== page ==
Macy’s Inc said on May 21 it could rack up operating losses of up to $1.11 billion in the first quarter, as the department store operator was forced to shut stores due to lockdowns aimed at curbing the spread of the CCP virus.
The health crisis has forced brick-and-mortar retailers to tap credit lines, lay off employees, and suspend dividends and buybacks in a bid to stay afloat amid store closures.
Just this month, several retailers, including J Crew, J.C.Penney, and luxury store chain Neiman Marcus Group filed for bankruptcy after failing to cope with market uncertainties and mounting debt.
Macy’s, which shut all of its 775 stores on March 18 to curb the spread of the CCP (Chinese Communist Party) virus, hired investment bank Lazard Ltd to explore options for bolstering its finances, Reuters reported last month.
Despite online sales bringing some respite to retailers, Macy’s Chief Executive Officer Jeff Gennette said that could not offset the losses relating to store closures. Offering services, including curbside pickup, where allowed, had helped the retailer keep business alive, Gennett said.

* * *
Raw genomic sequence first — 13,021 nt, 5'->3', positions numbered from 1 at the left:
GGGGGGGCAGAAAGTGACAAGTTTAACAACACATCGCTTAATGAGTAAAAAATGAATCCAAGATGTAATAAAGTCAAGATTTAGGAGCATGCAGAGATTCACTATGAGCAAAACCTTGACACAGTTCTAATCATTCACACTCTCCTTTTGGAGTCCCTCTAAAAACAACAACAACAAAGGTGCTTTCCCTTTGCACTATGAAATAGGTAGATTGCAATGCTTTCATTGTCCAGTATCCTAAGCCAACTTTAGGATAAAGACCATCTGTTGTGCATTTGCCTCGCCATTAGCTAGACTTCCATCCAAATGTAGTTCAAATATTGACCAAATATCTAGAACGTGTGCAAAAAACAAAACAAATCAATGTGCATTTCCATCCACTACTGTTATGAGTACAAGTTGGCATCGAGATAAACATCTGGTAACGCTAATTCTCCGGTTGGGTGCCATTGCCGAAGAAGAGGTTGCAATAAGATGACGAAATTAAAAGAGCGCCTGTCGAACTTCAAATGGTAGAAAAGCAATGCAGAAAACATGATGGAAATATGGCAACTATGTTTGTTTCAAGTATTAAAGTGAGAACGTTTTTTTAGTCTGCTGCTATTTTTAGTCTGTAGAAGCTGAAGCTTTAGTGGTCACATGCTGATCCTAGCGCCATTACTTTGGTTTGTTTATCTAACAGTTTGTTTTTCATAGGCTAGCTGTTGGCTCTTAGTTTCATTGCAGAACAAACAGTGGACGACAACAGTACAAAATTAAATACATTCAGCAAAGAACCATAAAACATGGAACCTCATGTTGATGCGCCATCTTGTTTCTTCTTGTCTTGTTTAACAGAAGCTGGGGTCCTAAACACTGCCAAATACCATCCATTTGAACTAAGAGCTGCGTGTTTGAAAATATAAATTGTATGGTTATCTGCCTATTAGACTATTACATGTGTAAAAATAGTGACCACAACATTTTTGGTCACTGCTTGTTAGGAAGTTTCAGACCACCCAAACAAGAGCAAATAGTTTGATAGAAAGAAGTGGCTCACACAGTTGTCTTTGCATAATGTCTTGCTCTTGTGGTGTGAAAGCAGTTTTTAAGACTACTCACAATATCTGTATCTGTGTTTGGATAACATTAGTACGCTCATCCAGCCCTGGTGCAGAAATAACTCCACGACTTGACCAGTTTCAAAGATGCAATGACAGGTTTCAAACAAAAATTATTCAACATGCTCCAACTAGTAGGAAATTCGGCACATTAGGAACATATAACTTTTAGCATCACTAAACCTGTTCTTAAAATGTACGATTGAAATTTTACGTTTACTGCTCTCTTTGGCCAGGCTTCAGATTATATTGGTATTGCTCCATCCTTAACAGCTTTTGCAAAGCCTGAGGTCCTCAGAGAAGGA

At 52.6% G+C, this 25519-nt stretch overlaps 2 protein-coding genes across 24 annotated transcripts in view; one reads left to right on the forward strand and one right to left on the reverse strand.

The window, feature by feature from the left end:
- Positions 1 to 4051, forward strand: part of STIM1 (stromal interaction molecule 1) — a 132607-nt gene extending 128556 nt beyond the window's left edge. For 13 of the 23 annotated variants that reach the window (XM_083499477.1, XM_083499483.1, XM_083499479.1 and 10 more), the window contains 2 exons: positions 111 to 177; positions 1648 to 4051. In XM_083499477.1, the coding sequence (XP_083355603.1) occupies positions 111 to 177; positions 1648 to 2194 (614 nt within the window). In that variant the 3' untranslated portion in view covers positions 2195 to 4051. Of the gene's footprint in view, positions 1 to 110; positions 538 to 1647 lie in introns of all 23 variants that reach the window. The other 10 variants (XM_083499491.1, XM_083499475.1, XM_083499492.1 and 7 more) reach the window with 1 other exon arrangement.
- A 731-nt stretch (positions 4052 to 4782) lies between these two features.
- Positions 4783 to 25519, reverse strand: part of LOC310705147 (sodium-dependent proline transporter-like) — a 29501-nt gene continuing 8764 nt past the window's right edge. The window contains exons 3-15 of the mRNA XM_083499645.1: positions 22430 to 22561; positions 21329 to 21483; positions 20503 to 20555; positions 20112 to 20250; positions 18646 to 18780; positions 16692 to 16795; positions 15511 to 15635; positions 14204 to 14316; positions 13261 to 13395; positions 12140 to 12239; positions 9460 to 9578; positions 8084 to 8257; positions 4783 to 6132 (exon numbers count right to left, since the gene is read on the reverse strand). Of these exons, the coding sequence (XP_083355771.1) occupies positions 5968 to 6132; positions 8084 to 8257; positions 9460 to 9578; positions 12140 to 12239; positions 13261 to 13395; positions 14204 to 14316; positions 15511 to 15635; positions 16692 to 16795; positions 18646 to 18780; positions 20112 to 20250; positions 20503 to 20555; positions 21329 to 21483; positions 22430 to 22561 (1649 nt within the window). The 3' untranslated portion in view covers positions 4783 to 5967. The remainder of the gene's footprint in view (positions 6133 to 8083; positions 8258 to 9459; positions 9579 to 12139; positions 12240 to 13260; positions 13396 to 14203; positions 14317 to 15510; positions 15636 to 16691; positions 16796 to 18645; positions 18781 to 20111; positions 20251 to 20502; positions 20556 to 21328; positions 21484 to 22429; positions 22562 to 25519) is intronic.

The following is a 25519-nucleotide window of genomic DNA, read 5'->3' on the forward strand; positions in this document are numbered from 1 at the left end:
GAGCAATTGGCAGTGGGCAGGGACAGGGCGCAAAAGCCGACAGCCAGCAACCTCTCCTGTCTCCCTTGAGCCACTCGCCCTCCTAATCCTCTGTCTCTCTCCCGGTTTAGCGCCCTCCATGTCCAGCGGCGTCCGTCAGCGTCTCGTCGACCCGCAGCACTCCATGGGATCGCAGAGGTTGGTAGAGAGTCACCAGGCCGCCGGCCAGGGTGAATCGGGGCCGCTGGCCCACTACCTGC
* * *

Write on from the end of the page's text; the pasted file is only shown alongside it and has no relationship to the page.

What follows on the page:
Macy’s, the largest U.S. department store operator by sales, said it expects to post an operating loss of between $905 million and $1.11 billion. It also forecast first-quarter sales in the range of $3 billion to $3.03 billion, down from $5.50 billion a year earlier.
The loss excludes potential estimated pretax non-cash goodwill and asset impairment charges for the quarter.
Macy’s had earlier this month said it would report its first-quarter earnings on July 1 as significant business disruptions due to the pandemic had led to delays in preparing its financial statement.
Shares of the company were trading flat at $5.07 in premarket trading.
By Aishwarya Venugopal and Melissa Fares
NTD staff contributed to this report.